A mental illness is a condition which a person comes down with and can suffer with for a period of time only, (for some instances that period can be their whole life). A developmental disorder like Autism is something which you’re born with and will be a part of you for your whole life – there will never be ‘relief’ from it.
An individual with Autism may also suffer with a mental illness, but not always. Depression, anxiety and obsessive compulsive disorder are often common in those on the spectrum. Autism is often stressful and stress puts people at greater risk of many mental, (and physical) illnesses’. A diagnosis of Autism, on its own, doesn’t mean anything more than a developmental disability.
I myself am on anti-depressant and anti-anxiety medication. I am on the mediction because I have been diagnosed with both separately and as an effect of my Autism on my body. I do not have a mental illness because I am Autistic, I have a developmental disorder because I am Autistic. This developmental disorder has then taken its toll on my body and my body’s reaction to the stress and hard work of it all was to become depressed and anxious.
This is my story alone, many on the spectrum will have only a developmental disorder with no mental illness’.
Myth: Autism is curable
It is not cureable and nor would I want to cure my Autism as it makes me who I am.
There are coping methods which can be taught and support can be offered to make the condition more bearable but it will never go away.
Myth: People with autism have mental superpowers
This is 100% true. We are superheroes battling our way through everyday life and saving the world as we go… I wish!
We are no different than your average human being. My boyfriend often jokes that I have superpowers as I have the ability to pick up on multiple conversations taking place in a restaurant or notice things which he will not. This is due to my senses being heightended.
This can seem cool but imagine being able to hear everything and not zone in on the conversation happening infront of you. Being able to smell everyones perfume and aftershave in the room and seeing lights 100x brighter than a neurotypical. I can confirm that this is not fun. It leaves me exhausted after any social outing. Sensory overload is not something to be envied or joked about as a superpower. It can be debilitating and as I often describe it, ‘painful’.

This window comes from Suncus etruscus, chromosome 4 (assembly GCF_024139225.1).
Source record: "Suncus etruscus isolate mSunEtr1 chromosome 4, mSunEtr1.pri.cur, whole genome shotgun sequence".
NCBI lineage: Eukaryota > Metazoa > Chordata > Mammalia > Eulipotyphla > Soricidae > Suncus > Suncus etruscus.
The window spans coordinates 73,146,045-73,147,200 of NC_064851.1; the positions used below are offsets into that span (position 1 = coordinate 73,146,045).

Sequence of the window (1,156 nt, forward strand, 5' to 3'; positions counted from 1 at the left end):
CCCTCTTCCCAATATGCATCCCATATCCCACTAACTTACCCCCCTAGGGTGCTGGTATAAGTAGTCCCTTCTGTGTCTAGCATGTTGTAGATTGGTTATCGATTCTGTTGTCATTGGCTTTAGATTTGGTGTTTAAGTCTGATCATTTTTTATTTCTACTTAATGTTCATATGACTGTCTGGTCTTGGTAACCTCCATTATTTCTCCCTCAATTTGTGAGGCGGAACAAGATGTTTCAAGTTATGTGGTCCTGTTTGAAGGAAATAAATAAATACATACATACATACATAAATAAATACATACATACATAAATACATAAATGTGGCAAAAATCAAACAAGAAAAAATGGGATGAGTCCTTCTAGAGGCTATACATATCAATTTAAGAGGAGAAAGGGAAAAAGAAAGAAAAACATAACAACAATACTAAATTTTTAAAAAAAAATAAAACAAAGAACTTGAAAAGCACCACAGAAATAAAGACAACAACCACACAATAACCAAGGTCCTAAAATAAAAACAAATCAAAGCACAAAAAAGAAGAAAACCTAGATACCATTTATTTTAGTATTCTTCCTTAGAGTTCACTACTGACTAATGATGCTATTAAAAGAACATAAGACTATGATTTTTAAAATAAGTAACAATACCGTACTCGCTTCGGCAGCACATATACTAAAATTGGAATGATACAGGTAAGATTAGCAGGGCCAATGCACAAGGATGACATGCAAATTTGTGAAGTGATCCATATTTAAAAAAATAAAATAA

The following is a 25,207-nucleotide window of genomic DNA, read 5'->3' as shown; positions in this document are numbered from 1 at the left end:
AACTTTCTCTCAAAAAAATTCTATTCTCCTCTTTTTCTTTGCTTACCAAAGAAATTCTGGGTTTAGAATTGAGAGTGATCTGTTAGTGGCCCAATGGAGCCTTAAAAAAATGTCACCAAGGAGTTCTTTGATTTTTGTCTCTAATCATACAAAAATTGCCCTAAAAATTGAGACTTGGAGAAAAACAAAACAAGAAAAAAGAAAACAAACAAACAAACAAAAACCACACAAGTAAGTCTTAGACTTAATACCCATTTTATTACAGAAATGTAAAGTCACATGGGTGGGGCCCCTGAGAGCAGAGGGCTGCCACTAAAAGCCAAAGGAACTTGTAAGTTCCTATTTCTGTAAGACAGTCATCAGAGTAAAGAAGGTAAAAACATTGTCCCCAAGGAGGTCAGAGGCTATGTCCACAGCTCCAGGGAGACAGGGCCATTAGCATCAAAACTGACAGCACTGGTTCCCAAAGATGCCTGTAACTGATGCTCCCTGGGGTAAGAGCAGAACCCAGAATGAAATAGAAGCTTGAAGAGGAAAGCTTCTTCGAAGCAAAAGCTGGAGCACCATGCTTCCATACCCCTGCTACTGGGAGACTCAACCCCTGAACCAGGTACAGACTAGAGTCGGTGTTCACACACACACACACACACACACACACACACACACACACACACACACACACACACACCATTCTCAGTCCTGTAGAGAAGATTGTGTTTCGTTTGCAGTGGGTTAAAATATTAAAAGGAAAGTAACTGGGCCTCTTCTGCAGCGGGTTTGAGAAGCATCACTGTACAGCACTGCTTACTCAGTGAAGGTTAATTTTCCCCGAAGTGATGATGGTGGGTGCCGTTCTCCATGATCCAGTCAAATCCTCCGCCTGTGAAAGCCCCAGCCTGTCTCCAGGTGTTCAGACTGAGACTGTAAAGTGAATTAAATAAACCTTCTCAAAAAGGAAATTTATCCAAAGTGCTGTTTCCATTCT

Myth: Autism is a boy’s condition
I am going to use an article from the National Autistic Society’s website to answer this myth as I think facts are necessary:
“Historically it was thought that women and girls were less likely to be autistic, however recent research has highlighted the challenges in identifying autism in women and girls. It is now recognised from research, clinical practice and anecdotal reports that many autistic females or those who demonstrate the less traditionally obvious traits of autism are not recognised. This can result in misdiagnosis, late diagnosis, or women and girls not being diagnosed at all.
It is often said that the differences that autistic women and girls experience are of a more subtle presentation, or may appear so to others. Some autistic women and girls feel that they are masking their autism to try and hide the fact that they feel different. They may copy behaviour from others around them, and can be exhausted by the constant effort to appear similar to other people, or might be unaware they are ‘masking’ in the first place. This more subtle presentation of autism is also a major barrier to clinicians and other professionals recognising autism and understanding the experiences of autistic women and girls.”
“Five times as many males as females are diagnosed with autism.”
This does not mean that more males are Autistic. This is purely based on diagnosis statistics. The research surrounding Autism in females is increasing everyday and it has become more widely known that Autism is definitely not a male only condition. As stated above, females learn to mimick individuals to fit in, (just as I did) and therefore, are often not diagnosed until later in life when circumstances become more challenging and their self-developed coping methods become harder to adhere to; this is why I was diagnosed.
I can confirm that I am definitely a female and I am definitely Autistic.
Myth: Everyone with autism is pretty much alike
“If you’ve met one person with autism, you’ve met one person with autism” seems like a quick and easy quote to use to banish this myth.
Autism is a condition, not a personality. Autistic individuals may have some things in common with one another, but we are still individuals with our own traits and interests.
Myth: Autism only affects children
This seems hard for many to comprehend but, children with Autism grow up to become adults with Autism – unbelievable I know!!
Autism cannot be cured or outgrown. It is a lifelong condition. It may not be as noticable in adults as they have had many years to learn how to fit-in and cope with their Autism. This doesn’t mean that they are not struggling inside.
As a child you may be labelled… ‘that’s Billie-Jade, she has Autism’ …and you can let this become all you are. I am in my 20’s now and I am at peace that I am and always will be Autistic. However, I am also now old enough to not let others pre-conceptions of me define me. I am not Billie-Jade, the girl with Autism… I am simply Billie-Jade.